THE 20TH CENTURY
Since those days the Society saw out the second World War with a flock of black faced sheep grazing on the grass courts - 'doing our bit' as it was then known!
Numbered amongst six clubs which were founding members of the Warwickshire Lawn Tennis Association in 1896, the Society has not only maintained its membership but other closer involvement over the years. Since the War many of the Society's officers have served on the WLTA Council, most notably Desmond Robinson and George Pearsall who have held the post of President. Following a second fire, the current pavilion was opened in 1964 by Pip Jones, husband of Ann - the 1969 Wimbledon Ladies Singles Champion. This provided better facilities for a membership enlarged by the arrival of a number of players from the Harborne Tennis Club (1883 - 1963), whose grounds in Tennal Road had been given over to residential development.
Between 1982 - 1986 the Society was the venue for the annual Prudential Junior Hard Court Championships of Great Britain and, in addition, has played host to many international players eager for pre-Wimbledon grass court practice including Jimmy Connors, Martina Navratilova and Steffi Graf.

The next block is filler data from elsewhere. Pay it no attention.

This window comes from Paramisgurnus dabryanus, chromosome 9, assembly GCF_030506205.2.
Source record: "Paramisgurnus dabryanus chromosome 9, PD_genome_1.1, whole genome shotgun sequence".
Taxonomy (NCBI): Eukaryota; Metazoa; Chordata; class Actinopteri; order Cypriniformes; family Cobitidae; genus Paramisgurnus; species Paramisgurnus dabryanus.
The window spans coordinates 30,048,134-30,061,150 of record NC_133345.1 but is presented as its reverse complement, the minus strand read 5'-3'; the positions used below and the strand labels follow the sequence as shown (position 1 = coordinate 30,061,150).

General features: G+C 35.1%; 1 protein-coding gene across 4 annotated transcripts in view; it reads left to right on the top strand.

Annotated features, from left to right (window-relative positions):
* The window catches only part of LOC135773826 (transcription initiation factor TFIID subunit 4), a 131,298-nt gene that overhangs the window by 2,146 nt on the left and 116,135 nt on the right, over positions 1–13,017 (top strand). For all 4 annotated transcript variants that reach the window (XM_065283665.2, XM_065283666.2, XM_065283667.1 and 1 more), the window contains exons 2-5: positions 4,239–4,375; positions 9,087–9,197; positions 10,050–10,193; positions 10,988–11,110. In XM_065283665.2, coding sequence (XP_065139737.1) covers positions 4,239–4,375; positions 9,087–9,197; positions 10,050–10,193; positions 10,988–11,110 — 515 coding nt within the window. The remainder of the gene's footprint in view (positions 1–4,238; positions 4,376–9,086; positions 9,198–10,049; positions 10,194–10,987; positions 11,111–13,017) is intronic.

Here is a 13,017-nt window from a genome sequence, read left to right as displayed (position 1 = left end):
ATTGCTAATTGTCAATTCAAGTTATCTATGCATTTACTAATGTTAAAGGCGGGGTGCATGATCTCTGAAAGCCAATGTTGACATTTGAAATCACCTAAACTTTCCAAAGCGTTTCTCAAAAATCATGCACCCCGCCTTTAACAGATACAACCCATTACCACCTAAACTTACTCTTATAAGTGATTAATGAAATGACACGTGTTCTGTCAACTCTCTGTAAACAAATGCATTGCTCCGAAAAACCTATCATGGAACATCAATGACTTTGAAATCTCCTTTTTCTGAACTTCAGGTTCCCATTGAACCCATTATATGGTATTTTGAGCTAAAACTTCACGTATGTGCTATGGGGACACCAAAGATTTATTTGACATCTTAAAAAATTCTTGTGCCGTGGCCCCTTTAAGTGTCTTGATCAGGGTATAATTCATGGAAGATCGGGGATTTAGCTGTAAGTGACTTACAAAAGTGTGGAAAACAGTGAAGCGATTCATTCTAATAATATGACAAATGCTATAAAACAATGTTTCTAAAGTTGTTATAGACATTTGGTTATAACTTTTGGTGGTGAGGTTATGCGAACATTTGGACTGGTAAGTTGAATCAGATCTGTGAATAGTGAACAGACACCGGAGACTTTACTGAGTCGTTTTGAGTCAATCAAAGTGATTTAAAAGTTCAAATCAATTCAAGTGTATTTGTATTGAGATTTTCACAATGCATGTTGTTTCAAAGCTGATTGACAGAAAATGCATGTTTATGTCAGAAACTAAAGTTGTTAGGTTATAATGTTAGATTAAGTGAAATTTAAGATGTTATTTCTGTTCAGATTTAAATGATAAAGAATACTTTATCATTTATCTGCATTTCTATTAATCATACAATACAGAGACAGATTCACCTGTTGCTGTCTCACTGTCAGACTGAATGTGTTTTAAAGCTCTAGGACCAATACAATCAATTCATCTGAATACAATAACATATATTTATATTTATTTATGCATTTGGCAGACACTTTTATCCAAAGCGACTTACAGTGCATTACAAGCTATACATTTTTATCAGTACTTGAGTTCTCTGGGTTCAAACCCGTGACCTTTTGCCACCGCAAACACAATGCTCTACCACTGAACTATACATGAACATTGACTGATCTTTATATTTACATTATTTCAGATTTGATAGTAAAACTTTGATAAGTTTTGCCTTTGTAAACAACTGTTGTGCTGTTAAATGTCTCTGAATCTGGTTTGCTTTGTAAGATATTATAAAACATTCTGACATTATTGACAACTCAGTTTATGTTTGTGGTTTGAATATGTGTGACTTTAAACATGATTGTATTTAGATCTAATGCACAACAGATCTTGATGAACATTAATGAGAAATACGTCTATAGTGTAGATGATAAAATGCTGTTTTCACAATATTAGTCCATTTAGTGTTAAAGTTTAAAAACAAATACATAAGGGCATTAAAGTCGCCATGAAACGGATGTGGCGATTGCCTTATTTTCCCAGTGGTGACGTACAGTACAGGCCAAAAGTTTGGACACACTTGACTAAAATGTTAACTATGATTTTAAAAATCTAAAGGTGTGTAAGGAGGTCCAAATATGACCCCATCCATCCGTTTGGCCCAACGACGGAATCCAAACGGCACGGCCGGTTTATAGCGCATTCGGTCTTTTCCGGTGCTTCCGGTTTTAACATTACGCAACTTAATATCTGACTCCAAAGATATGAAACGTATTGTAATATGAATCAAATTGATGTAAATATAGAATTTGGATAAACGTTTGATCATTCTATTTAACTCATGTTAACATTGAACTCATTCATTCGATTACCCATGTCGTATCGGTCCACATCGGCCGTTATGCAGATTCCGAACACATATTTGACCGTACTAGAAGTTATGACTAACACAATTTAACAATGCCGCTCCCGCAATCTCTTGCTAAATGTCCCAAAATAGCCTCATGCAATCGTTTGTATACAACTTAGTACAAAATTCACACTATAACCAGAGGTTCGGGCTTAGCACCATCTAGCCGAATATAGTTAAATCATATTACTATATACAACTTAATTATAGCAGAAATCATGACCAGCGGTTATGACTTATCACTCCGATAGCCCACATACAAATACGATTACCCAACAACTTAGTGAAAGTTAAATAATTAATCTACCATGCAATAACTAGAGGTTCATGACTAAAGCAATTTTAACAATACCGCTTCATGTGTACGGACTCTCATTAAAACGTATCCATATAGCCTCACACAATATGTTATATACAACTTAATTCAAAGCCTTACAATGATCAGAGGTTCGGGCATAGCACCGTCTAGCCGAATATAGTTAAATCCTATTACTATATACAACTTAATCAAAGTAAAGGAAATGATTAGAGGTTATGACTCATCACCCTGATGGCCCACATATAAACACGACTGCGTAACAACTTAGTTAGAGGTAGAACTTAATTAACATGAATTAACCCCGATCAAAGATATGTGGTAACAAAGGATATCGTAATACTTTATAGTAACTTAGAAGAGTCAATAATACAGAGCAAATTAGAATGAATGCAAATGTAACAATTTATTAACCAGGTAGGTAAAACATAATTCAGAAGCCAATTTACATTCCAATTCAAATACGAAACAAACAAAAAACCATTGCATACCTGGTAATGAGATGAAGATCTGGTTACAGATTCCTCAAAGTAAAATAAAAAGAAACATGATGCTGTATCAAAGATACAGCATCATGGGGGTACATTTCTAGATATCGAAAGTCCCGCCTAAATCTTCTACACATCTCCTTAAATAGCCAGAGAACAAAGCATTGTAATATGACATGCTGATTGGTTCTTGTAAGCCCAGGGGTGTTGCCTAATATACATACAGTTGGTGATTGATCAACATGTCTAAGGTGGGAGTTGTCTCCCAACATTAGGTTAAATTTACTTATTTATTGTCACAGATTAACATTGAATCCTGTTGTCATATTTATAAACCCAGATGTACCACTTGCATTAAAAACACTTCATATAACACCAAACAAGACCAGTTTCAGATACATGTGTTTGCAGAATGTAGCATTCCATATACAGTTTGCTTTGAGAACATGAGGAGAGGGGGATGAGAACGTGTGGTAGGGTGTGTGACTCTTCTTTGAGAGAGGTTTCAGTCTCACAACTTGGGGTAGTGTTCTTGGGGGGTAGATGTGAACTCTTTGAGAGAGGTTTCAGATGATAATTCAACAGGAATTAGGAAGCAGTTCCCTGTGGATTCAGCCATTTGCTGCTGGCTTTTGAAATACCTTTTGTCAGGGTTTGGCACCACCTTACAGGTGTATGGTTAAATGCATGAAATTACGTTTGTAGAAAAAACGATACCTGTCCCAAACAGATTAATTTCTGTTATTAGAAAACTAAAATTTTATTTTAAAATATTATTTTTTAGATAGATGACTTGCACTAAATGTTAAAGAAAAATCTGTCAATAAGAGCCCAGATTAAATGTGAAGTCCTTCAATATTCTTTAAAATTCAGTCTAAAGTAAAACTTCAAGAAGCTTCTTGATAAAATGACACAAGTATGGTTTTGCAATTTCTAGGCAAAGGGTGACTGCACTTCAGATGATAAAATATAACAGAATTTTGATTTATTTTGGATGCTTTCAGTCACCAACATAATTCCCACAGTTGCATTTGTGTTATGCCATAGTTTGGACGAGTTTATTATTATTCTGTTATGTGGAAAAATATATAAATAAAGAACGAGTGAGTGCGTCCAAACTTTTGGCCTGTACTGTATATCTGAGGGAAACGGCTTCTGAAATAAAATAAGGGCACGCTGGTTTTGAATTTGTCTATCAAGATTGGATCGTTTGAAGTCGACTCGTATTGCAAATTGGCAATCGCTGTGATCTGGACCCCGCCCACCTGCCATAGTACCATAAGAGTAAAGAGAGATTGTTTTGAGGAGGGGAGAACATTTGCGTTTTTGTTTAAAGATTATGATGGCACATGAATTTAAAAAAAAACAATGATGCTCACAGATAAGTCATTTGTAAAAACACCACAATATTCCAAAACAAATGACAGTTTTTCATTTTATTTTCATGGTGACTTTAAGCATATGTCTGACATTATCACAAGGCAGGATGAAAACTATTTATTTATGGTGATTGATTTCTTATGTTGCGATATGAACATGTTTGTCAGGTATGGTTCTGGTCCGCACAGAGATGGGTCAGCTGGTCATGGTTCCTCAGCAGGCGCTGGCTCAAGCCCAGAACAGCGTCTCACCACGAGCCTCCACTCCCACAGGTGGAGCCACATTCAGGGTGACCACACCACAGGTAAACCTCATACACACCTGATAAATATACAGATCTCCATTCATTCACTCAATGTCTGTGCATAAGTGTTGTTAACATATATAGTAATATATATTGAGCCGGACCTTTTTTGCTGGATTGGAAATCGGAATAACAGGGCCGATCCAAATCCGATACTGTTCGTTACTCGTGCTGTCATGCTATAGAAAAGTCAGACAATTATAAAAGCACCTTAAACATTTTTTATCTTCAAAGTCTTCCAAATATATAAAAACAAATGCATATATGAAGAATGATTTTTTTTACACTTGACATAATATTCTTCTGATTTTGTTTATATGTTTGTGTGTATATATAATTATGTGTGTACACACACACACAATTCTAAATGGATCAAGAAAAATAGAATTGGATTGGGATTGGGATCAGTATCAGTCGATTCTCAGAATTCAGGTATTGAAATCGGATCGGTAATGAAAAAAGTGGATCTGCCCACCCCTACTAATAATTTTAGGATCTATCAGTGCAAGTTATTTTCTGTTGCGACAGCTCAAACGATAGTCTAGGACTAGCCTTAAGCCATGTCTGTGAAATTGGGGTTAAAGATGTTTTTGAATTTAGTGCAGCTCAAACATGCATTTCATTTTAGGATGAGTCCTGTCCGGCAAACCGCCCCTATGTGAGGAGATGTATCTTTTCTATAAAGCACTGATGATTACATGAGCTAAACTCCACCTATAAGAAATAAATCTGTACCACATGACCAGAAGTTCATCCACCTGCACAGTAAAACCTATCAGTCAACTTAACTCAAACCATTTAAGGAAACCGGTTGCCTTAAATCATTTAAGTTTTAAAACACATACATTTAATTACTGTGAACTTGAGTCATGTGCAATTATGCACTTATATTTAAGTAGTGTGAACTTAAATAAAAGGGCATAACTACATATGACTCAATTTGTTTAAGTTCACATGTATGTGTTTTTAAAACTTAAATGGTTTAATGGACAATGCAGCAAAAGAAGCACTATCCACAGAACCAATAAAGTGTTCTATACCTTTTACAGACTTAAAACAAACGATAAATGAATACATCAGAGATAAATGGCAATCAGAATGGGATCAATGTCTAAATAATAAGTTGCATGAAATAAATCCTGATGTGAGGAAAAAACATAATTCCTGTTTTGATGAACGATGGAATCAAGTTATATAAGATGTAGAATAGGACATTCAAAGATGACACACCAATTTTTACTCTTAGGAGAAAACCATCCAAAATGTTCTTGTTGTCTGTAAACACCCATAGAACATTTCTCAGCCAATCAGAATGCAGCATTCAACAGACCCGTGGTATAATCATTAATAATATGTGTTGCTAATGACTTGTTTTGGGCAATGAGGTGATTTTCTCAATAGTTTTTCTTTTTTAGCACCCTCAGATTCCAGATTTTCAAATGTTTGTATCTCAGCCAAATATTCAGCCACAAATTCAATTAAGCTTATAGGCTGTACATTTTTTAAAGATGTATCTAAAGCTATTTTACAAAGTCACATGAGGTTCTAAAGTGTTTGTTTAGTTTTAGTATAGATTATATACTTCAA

Coaches come and go but one of the most notable to spend some time at Archery was Joaquin Loyo-Mayo. Joaquin had been a Davis Cup player for his native Mexico between 1965 - 1979, was world ranked No 1 at 18 years of age, had reached the last sixteen both at Wimbledon and the US Open and had won a record 10 singles and 7 doubles Mexican National Championship titles.
The 125th Anniversary in 1985 was celebrated in style with a costume tournament for members, many of whom played with antique racquets found in attics and at the back of wardrobes! Featured on local television, the event was attended by the Lord Mayor of Birmingham and the then M.P. for Edgbaston Dame Jill Knight.
With the advent of artificial grass in 1987 the Society was one of the first clubs in the region to convert two courts to this surface. Floodlit, these extended considerably the tennis playing season for the members. From that time membership has grown apace and a major redevelopment of the pavilion was completed in 1994.
In April 1999 a team from the Longwood Cricket and Tennis Club, of Boston, USA, were welcomed to the club on the weekend of the USA versus Great Britain Davis Cup tie at Birmingham's National Indoor Arena. Thus the oldest tennis club in America met the oldest lawn tennis club in the world - both keeping up the tradition of grass court play on their respective sides of the Atlantic! By 2001 the club numbered around 400 members with a strong contribution from Juniors who play in a myriad of different competitions. Also in 2001, the club became an all year round accredited Mini Tennis centre.